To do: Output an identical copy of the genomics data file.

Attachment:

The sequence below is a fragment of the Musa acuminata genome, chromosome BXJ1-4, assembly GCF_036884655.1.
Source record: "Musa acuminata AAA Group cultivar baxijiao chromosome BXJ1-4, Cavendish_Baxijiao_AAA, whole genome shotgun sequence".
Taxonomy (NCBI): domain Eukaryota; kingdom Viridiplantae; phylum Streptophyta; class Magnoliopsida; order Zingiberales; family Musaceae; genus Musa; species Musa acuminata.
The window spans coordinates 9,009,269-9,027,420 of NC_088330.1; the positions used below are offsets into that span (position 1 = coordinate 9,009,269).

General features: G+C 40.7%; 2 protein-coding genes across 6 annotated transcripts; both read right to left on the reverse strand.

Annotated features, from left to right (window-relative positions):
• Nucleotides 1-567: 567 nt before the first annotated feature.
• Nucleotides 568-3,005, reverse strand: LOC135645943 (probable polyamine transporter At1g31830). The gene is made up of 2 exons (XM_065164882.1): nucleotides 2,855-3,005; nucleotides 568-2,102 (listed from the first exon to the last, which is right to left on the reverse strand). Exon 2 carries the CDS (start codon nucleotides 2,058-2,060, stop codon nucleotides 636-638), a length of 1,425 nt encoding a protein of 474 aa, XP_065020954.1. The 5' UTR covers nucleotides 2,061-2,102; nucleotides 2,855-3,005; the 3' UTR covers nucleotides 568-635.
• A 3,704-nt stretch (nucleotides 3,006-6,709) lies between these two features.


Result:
The sequence below is a fragment of the Musa acuminata genome, chromosome BXJ1-4, assembly GCF_036884655.1.
Source record: "Musa acuminata AAA Group cultivar baxijiao chromosome BXJ1-4, Cavendish_Baxijiao_AAA, whole genome shotgun sequence".
Taxonomy (NCBI): domain Eukaryota; kingdom Viridiplantae; phylum Streptophyta; class Magnoliopsida; order Zingiberales; family Musaceae; genus Musa; species Musa acuminata.
The window spans coordinates 9,009,269-9,027,420 of NC_088330.1; the positions used below are offsets into that span (position 1 = coordinate 9,009,269).

General features: G+C 40.7%; 2 protein-coding genes across 6 annotated transcripts; both read right to left on the reverse strand.

Annotated features, from left to right (window-relative positions):
• Nucleotides 1-567: 567 nt before the first annotated feature.
• Nucleotides 568-3,005, reverse strand: LOC135645943 (probable polyamine transporter At1g31830). The gene is made up of 2 exons (XM_065164882.1): nucleotides 2,855-3,005; nucleotides 568-2,102 (listed from the first exon to the last, which is right to left on the reverse strand). Exon 2 carries the CDS (start codon nucleotides 2,058-2,060, stop codon nucleotides 636-638), a length of 1,425 nt encoding a protein of 474 aa, XP_065020954.1. The 5' UTR covers nucleotides 2,061-2,102; nucleotides 2,855-3,005; the 3' UTR covers nucleotides 568-635.
• A 3,704-nt stretch (nucleotides 3,006-6,709) lies between these two features.